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In this paper [2] – forthcoming in the Independent Review – Steve Horwitz and Michael McPhillips explore Bob Higgs’s thesis that the data cannot be plausibly interpreted to show that the U.S. economy was rescued from the Great Depression by Uncle Sam’s WWII expenditures.  (The state of macroeconomics is poor when many serious macro thinkers continue to entertain the notion that war can generate widespread prosperity; historians and sociologists and florists – persons untutored in economics – can be forgiven for falling for this notion, but it’s difficult to understand an economist falling for it.)  Here is the abstract:

In response to contemporary arguments that the expenditures associated with World War II were a major factor in ending the Great Depression and should therefore be imitated today, we offer historical evidence to suggest that the wartime economy was hardly a model of success in the eyes of most Americans. Expanding on Robert Higgs’ criticisms of the ability of conventional macroeconomic data to tell the real story, we examine newspapers, diaries, and other primary source material to reveal the retrogression in living standards in the US during the war. Our investigation suggests that wartime prosperity is largely a myth and hardly a model for recovery from the Great Recession.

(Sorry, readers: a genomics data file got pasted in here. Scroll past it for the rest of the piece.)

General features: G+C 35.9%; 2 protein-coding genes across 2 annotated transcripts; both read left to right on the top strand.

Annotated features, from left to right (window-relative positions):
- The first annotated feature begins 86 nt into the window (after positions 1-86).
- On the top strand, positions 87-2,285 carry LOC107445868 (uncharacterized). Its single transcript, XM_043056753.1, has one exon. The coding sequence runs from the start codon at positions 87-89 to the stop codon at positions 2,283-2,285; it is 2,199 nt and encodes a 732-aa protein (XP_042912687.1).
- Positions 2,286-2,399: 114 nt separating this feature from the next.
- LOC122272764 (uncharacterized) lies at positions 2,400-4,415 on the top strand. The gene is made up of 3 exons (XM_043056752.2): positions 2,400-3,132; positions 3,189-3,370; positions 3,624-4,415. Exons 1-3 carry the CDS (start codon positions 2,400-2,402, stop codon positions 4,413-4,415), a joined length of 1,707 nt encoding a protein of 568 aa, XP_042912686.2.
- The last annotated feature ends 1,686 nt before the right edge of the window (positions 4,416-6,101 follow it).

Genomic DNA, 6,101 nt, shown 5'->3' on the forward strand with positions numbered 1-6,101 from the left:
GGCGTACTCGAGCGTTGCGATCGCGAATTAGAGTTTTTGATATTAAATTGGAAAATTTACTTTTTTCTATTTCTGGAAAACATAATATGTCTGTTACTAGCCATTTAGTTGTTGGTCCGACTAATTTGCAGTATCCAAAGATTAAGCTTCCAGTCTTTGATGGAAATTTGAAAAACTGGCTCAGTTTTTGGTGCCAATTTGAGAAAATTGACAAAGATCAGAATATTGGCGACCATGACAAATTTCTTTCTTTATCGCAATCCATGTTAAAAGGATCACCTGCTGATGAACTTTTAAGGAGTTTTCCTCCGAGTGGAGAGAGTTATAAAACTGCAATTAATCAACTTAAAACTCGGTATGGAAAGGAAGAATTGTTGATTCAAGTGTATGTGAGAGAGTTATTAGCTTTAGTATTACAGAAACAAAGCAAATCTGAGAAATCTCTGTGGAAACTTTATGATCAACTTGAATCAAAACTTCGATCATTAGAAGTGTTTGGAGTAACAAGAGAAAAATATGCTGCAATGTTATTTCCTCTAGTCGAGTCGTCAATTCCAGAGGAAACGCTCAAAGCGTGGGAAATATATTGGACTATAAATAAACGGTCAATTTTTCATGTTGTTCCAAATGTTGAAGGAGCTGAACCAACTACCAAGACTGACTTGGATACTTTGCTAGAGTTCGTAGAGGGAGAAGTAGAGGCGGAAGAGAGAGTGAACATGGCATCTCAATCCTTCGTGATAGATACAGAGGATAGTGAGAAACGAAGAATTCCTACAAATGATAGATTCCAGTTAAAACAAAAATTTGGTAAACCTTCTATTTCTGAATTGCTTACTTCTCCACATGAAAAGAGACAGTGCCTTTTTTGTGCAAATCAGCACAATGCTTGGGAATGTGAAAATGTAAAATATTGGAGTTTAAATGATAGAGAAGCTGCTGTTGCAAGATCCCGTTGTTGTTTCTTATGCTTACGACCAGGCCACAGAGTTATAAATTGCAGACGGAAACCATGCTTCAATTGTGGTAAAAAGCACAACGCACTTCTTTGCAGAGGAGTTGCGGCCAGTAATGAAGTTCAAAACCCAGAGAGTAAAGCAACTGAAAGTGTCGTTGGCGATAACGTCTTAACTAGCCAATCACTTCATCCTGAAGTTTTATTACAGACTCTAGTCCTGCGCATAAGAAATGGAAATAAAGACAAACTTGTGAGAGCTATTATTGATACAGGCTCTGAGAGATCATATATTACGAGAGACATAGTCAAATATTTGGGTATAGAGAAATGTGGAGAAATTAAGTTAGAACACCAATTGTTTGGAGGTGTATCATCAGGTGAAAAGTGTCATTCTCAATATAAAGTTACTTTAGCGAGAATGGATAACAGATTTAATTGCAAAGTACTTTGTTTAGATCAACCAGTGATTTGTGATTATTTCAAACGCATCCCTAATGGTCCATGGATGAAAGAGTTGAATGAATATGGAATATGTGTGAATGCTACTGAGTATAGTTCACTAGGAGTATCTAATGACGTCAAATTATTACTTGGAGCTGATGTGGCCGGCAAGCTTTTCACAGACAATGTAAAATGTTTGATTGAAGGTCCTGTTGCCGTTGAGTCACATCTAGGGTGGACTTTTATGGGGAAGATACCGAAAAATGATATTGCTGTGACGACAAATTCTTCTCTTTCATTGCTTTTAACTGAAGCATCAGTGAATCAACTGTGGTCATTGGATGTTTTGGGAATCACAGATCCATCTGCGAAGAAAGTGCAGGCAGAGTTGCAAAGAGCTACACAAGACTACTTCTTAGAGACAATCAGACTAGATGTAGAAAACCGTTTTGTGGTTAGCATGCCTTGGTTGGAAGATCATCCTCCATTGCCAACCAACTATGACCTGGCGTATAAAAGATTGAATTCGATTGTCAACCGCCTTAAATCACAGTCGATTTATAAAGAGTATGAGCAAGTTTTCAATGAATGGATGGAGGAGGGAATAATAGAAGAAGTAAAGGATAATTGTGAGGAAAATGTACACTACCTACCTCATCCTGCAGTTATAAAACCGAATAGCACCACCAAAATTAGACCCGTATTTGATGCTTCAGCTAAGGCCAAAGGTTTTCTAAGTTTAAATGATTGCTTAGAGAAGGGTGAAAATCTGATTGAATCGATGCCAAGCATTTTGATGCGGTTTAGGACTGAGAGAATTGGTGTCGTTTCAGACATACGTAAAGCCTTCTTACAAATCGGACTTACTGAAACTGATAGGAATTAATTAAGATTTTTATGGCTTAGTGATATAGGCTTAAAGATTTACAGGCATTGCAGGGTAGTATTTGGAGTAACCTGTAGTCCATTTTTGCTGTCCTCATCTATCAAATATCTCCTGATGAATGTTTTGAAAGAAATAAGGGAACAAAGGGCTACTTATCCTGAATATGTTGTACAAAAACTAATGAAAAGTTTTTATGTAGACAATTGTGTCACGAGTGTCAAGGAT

Speaking of new papers, I’m eager to read this one – entitled “Would Conscription Reduce Support for War? [3]” – by David Henderson and Chad Seagren.

Here are some links to more commentary on the Supreme Court’s Obamacare (“ACA”) ruling: Randy Barnett [4] (whose optimism about the ruling I do not share); Michael Cannon (with inspiration from Bob Levy) [5]Shikha Dalmia [6]Ilya Shapiro [7]Mark Steyn [8]; and John Yoo [9].

Peter Lewin explains that Keynesian stories do not imply Keynesian policies [10].

Here’s my GMU Econ colleague Pete Boettke on living economics [11].

Mayor Bloomberg’s trying to chill [12].  (HT Reuvain Borchardt)